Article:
The Shocking Ingredient In Artificial Vanilla Flavoring

Vanilla is one of the most popular flavors and it's put into just about every baking recipe and ice cream. According to Saveur, custard, panna cotta, white cake, and crème brûlée are just a few of the many recipes that get their flavor from the sweet, woody aroma of vanilla.

The sweet vanilla flavor everyone has grown to love comes from an orchid called vanilla planifolia. Saveur says the harvesting process can be time-consuming, and it can take a while before vanilla pods are ready for your pantry. 

Vanilla originates from South and Central America where the orchid is able to grow, and today, most vanilla grows in Madagascar and Réunion (via National Geographic). National Geographic added that the long history of vanilla began in the 15th century and, given its popularity and complicated pollination, it has become the second priciest spice in the world. It is no wonder there are artificial vanilla flavorings.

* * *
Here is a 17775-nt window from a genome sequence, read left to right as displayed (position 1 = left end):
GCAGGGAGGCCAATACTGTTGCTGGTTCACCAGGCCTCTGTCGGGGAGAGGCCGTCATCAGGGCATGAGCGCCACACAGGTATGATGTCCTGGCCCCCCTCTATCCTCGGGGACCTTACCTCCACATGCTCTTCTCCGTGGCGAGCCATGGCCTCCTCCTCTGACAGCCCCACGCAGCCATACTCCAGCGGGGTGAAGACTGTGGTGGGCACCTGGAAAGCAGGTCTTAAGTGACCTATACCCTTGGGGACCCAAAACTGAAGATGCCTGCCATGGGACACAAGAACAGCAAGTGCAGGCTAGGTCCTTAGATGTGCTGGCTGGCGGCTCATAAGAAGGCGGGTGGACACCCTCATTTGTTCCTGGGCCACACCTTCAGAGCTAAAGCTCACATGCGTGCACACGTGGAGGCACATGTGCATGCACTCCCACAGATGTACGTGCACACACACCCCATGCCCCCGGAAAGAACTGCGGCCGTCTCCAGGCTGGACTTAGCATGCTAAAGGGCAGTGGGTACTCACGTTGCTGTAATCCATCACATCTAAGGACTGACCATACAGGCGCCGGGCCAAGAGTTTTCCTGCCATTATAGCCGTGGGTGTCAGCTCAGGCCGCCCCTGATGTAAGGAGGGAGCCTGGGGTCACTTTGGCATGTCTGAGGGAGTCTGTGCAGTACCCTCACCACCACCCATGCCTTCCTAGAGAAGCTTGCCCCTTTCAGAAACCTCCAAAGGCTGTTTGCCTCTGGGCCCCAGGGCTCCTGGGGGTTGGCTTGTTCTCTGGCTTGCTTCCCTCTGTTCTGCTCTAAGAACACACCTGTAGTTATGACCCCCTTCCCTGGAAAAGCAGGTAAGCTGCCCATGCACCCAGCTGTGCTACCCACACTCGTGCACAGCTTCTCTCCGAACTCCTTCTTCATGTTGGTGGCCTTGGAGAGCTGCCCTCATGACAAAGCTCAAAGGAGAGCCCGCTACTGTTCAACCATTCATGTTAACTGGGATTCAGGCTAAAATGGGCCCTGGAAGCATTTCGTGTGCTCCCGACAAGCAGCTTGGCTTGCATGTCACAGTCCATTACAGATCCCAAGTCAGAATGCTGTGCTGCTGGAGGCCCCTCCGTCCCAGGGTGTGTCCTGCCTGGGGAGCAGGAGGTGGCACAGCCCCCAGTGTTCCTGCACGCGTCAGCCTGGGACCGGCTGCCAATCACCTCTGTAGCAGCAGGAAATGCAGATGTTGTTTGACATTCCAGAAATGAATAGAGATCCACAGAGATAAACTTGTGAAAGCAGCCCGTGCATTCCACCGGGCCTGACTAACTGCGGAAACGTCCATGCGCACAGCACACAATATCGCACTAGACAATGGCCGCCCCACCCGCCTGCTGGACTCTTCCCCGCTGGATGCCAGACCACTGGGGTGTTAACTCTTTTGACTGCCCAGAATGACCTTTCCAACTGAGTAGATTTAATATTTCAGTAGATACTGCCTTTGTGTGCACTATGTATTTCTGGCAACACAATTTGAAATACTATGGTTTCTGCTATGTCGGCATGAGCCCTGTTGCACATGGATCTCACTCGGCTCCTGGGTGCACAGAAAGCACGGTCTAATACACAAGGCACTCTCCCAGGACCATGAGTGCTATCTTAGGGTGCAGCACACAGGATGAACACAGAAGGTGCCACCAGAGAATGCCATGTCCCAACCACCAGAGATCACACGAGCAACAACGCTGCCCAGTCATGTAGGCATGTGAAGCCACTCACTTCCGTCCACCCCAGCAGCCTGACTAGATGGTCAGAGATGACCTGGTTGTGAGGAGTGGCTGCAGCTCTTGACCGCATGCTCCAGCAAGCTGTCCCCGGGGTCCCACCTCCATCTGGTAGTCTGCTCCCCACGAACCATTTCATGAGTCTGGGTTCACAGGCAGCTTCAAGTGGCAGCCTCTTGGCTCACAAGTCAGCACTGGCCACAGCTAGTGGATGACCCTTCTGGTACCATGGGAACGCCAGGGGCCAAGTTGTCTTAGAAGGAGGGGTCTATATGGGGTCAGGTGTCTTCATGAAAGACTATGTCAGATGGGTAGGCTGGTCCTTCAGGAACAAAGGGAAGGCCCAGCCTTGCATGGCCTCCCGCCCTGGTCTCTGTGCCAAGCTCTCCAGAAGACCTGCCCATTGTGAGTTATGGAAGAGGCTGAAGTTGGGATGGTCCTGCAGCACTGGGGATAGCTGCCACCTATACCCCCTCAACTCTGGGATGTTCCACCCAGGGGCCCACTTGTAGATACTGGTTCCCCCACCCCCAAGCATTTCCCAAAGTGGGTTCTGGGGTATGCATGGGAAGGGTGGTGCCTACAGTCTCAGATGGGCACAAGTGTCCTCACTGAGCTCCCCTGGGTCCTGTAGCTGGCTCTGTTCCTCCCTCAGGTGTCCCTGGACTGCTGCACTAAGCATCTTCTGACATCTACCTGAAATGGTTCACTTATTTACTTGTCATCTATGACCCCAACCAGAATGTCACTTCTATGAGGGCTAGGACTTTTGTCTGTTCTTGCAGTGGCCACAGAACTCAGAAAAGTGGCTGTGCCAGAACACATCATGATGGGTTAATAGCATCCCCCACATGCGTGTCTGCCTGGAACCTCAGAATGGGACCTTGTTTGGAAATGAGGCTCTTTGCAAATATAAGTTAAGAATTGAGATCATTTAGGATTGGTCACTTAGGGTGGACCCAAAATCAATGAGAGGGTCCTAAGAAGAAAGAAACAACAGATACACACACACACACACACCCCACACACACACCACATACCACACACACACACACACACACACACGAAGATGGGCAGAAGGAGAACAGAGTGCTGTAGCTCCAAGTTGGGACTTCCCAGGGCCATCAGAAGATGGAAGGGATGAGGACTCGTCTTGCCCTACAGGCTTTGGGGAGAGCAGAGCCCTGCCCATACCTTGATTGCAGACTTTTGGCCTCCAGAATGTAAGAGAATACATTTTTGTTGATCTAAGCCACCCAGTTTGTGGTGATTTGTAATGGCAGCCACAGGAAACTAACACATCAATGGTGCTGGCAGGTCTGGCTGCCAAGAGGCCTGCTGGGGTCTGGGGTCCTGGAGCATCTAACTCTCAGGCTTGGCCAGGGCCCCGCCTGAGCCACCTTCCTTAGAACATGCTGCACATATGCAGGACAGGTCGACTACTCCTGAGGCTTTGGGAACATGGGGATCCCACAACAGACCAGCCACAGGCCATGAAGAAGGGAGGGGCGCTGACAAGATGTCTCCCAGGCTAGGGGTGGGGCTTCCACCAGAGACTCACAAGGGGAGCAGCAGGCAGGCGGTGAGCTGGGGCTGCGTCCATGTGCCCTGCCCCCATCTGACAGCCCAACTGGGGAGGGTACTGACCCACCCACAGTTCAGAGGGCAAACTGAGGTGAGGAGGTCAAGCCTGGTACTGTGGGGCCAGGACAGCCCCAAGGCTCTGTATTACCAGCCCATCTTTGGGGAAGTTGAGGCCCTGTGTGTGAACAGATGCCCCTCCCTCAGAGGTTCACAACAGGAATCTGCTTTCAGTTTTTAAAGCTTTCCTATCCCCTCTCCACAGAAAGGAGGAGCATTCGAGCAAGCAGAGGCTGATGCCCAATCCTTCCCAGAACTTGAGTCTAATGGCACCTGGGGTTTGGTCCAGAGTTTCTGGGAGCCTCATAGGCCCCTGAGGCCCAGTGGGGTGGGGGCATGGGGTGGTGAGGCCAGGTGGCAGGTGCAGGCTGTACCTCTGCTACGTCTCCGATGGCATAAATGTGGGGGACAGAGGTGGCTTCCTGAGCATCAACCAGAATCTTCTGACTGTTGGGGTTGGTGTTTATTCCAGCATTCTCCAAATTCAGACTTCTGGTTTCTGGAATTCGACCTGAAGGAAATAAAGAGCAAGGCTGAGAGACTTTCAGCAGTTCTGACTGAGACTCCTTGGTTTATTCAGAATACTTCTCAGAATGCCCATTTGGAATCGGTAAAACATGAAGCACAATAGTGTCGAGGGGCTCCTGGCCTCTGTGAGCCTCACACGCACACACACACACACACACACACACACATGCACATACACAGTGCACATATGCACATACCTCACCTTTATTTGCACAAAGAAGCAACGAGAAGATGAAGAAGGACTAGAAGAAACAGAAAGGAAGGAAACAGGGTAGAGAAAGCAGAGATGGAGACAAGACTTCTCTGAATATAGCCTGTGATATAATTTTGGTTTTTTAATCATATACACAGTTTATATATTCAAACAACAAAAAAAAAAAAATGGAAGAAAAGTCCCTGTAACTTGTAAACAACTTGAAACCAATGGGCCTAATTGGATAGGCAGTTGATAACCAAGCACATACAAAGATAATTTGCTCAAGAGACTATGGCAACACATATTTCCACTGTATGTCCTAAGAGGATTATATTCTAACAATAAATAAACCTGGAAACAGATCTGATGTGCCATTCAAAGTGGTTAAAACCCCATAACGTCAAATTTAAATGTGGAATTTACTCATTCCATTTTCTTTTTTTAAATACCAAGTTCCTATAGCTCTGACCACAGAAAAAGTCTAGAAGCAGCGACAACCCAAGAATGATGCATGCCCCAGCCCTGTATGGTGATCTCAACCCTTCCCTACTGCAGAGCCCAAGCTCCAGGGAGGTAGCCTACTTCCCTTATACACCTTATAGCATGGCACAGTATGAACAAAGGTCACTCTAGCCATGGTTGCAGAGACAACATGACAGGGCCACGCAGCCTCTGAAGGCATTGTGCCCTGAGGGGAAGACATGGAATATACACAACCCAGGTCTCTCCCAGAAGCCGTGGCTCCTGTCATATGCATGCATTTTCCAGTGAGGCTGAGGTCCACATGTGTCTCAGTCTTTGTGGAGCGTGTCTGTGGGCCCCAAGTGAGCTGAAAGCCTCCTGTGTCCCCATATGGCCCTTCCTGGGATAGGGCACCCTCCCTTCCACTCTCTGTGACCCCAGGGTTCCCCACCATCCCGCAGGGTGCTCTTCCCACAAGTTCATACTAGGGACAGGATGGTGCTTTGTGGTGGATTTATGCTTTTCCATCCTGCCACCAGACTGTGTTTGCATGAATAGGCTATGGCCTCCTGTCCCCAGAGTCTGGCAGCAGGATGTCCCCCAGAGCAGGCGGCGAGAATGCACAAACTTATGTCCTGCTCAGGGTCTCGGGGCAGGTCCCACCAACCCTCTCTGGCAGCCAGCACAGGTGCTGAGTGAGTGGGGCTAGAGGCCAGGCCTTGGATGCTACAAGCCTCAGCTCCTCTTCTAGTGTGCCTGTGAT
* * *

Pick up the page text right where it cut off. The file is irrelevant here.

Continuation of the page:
Because of the expensive costs of pure vanilla, according to Insider, the chance of real vanilla being in your everyday packaged foods and ice cream is low, with synthetic vanillin being used instead.

Vanilla from a chemistry lab

Rather than pure vanilla bean, synthetic vanilla can be made in a lab to mimic the flavor of vanilla without all of the hard work it takes to actually harvest it (via Myrecipes). You might be surprised to learn that wood pulp and coal tar are key ingredients in making this "imitation vanilla."

You may be wondering how wood pulp and coal could possibly bring that delightful flavor to life, but vanillin is actually a natural flavor that can be also found in wood, according to Saveur. There are still many other chemical compounds — 160 to 170 — that go into making artificial vanilla, whether it is coal or wood pulp being used.

Due to vanilla being as widely popular as it is, artificial vanilla sells thousands of metric tons in any given year, according to National Geographic. It may seem weird to eat something knowing it is being made from wood, coal, or even beaver excretions, but National Geographic says it is not dangerous and FDA approved.